Tuesday, November 15, 2011

Dum Geit!

I am struggling very profoundly because on Thursday I received another diagnosis completely unrelated to Migraine disease or Meniere's disease or Fibromyalgia or IBS that is very distressing to me in many ways. It is not terminal, but is chronic and currently has a vice grip on my life. As I am able, I will share more.

Since my diagnosis, I am have been having a difficult time coming out of my shell and talking with those I love, responding to emails and writing on my blog. So this post is one of many efforts of throwing myself out there and gaining some confidence back again.

I am coping by watching old movies. If you're a frequent Fly With Hope'r, you know I love old movies from the 1930's and 40's. They are like old friends to me. Last night, I re-watched part of of one of my favorites, 1948's I Remember Mama with Irene Dunn that had originally been a play. I want to share with you one of my favorite scenes.

To set it up, the very dominant head of a Norwegian immigrant family, Uncle Chris, has paid for his nephew, Arne, to get a critical surgery so that he can walk without physical difficultly.  He is the only visitor allowed.

Uncle Chris?
Yes, Arne?
Does it have to hurt like this?
If you want it to be well and not walk always like Uncle Chris, it does, for little.
(Arne moans.)

Is very bad?
It is, kind of.
Arne? Don't you know any swear words?
What?
Don't you know any swear words? 
No, Uncle Chris. Not real ones.
Well, then I tell you two fine ones you use when pain comes again.

I tell you Norwegian swear word. Is better.
When pain comes again, you say "dum geit." It help plenty.
I know. I have pain too. I say it all the time.
And if pain is very bad, you say "dum geit!" (yelling)
Just like that. Dum geit! But only if is very bad.

(As Uncle Chris sings Arne to sleep, Arne randomly yells "dum geit")
- It help, huh? - Is good! Then you sleep some.

(A nurse had been listening in and speaks to Uncle Chris.)
That's terrible. Teaching a child to swear.

You don't know what "dum geit" means, eh?
Do I look like a foreigner?
If you were, you would know that "dum geit" in Norwegian means: "Stupid old goat."

Sometimes we just need to yell, to feel better--whatever we are yelling about we need to get it out. So many people keep their emotions inside until they come out in a self or other-destructive manner. We can't lock feelings away forever.

So, if you have cranky pants on, are upset about your illness, have had a bad day or have been diagnosed with something else like me, yell. Not a yell-er? Try it! Perhaps it will help you feel better, perhaps it won't. Maybe it won't change anything, but I know it sometimes makes me temporarily feel better. And it is one way that helps me release pent up emotions.

Be sure not to yell at any humans or animals. We wouldn't want our emotions to come out in an unmerited fashion at someone/thing we love.  Perhaps get an object and yell at it, or yell at God (he can take it) or just yell in an empty room to get it out. And if you're surrounded by people, grab the nearest pillow and yell into that.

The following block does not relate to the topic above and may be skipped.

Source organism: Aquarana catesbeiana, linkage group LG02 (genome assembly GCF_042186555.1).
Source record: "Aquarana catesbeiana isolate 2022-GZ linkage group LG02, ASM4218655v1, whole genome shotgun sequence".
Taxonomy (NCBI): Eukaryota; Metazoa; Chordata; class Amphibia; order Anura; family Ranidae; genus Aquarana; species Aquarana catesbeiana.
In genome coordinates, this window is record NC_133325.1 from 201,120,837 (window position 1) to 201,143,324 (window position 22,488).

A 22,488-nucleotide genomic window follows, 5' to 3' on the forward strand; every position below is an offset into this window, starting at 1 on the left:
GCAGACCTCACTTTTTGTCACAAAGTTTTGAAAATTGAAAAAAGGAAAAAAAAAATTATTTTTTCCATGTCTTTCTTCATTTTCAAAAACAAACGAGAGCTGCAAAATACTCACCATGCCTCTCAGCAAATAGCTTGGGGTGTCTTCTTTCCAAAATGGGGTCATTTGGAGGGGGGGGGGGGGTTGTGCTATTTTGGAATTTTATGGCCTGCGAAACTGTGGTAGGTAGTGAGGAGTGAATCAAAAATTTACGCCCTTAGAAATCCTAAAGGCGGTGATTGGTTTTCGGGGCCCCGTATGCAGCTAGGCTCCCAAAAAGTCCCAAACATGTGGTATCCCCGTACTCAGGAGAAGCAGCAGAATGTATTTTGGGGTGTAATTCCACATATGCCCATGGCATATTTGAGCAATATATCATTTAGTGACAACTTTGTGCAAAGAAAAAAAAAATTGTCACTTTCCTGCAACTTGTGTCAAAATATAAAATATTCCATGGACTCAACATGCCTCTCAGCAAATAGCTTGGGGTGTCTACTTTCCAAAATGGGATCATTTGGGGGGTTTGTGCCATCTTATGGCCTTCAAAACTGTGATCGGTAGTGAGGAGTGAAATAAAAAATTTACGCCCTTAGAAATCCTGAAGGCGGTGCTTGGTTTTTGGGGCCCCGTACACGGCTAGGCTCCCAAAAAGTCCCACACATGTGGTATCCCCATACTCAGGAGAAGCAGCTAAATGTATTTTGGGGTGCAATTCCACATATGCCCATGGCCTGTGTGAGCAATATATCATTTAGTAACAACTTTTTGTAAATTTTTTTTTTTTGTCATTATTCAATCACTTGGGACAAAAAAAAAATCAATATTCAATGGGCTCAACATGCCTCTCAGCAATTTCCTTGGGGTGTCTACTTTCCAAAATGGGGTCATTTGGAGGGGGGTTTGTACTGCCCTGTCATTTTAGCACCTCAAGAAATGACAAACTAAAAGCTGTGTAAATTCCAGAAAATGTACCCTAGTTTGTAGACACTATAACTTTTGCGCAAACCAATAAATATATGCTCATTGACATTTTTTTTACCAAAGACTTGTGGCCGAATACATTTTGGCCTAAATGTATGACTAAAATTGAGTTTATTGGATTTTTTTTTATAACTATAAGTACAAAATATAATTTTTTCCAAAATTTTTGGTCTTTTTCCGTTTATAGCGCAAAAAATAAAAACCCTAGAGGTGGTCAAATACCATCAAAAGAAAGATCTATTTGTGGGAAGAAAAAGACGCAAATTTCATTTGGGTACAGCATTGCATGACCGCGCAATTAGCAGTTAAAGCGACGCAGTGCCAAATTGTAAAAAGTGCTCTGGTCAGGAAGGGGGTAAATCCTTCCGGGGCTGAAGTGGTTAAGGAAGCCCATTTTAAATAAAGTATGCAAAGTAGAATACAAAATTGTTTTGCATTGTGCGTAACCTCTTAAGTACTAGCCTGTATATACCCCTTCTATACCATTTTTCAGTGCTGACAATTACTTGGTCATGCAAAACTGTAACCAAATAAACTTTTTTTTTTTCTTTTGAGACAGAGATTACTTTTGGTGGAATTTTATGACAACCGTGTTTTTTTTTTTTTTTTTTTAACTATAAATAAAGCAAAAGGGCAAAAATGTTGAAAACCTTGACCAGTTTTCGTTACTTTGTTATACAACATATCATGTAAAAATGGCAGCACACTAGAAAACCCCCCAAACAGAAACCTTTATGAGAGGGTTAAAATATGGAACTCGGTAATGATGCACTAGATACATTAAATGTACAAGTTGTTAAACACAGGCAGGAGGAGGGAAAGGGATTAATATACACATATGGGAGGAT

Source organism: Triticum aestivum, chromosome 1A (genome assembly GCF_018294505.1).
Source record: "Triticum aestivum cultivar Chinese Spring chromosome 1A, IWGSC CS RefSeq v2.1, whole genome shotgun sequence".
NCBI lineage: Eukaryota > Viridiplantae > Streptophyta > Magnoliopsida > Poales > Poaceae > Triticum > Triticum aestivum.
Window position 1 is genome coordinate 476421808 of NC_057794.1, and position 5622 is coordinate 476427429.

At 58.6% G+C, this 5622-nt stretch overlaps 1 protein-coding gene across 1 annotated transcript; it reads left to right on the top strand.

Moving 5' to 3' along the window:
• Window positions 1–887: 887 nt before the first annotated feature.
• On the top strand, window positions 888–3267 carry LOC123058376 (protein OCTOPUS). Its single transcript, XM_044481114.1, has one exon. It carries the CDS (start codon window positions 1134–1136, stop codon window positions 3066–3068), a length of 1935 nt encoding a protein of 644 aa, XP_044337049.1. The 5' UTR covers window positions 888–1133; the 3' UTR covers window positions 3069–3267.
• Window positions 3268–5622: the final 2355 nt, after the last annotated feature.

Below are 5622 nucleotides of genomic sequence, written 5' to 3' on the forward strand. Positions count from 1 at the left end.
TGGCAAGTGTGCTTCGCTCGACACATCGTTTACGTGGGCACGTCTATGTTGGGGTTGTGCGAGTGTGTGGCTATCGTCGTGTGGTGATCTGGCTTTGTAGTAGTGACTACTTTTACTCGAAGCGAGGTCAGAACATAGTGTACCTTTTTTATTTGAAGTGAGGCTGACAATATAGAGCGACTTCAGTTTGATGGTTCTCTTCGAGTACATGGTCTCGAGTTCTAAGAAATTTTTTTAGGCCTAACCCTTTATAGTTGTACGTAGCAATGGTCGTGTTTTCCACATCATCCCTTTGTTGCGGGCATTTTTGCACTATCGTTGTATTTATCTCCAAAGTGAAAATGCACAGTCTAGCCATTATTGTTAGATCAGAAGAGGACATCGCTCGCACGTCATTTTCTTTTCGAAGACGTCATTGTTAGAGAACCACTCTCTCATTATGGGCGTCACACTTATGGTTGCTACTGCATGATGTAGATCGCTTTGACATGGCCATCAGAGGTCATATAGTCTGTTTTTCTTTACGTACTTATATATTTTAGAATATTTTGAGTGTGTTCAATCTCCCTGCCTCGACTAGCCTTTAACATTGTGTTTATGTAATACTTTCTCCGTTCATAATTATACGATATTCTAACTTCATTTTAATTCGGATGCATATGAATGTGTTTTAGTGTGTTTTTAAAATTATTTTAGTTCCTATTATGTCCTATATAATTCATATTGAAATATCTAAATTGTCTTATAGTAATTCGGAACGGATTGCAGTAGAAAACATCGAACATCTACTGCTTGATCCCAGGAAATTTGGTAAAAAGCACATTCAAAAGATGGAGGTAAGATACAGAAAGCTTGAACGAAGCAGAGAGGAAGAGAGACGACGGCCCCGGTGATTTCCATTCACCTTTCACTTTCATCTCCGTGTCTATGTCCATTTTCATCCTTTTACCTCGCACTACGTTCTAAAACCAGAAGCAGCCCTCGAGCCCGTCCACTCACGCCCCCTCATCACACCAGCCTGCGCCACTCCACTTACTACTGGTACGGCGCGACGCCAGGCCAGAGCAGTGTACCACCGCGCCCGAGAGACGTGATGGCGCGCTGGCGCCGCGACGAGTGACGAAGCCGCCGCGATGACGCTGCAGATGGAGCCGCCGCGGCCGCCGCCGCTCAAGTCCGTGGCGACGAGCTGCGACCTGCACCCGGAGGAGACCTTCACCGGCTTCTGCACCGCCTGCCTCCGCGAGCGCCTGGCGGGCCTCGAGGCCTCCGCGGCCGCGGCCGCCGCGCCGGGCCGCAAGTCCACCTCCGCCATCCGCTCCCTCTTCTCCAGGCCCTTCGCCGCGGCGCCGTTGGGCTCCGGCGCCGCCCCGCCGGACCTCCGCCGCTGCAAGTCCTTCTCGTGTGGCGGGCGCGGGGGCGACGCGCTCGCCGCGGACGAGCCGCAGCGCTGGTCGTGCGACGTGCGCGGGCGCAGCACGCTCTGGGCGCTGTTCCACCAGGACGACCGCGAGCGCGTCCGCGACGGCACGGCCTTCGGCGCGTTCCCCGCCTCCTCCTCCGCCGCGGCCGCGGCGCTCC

Today I'm yelling because I don't want to deal with another illness. Will you yell with me? What do you need to yell about/get out today?

Dum Geit!

4 comments:

  1. I think it is true. I am reminded every day with my girls of how easily they display their feelings, anger, joy, grief, sadness, excitement. I often think how much healthier it must be that when they are angry or in pain they don't hold it in, but rather shriek, yell, and cry.

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  2. I'm doing a silent yell for you today because my migraine is already pretty bad... I think yelling will worsen it. (((Kelly))) ...and dum geit!

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  3. I have a hard time not showing every little emotion I have, not screaming to anyone who will listen what is going on with me. I admit, I'm much more vocal about some things than others, but for the most part...it's right there on my sleeve.

    And often, I hate it. I cry over everything, I feel so much empathy for some people that I can literally feel their pain.

    My migraines have been much more often, and much more severe than they have in a very long time.
    Dum Geit!

    Today, for the first time, I really think I had MAV. The pain was so bad, even after taking much medication...and the vertigo came..but without the increased tinnitus or aural fullness.
    Still I can't move my head much without spinning...it's a horrible feeling. (luckily, I have thrown up...amazing what a LOT of phenergan can do.)

    I'm yelling for you my friend...not out loud because it would kill me I think, but internally, emotionally, I'm screaming.

    hugs to you.
    love
    wendy

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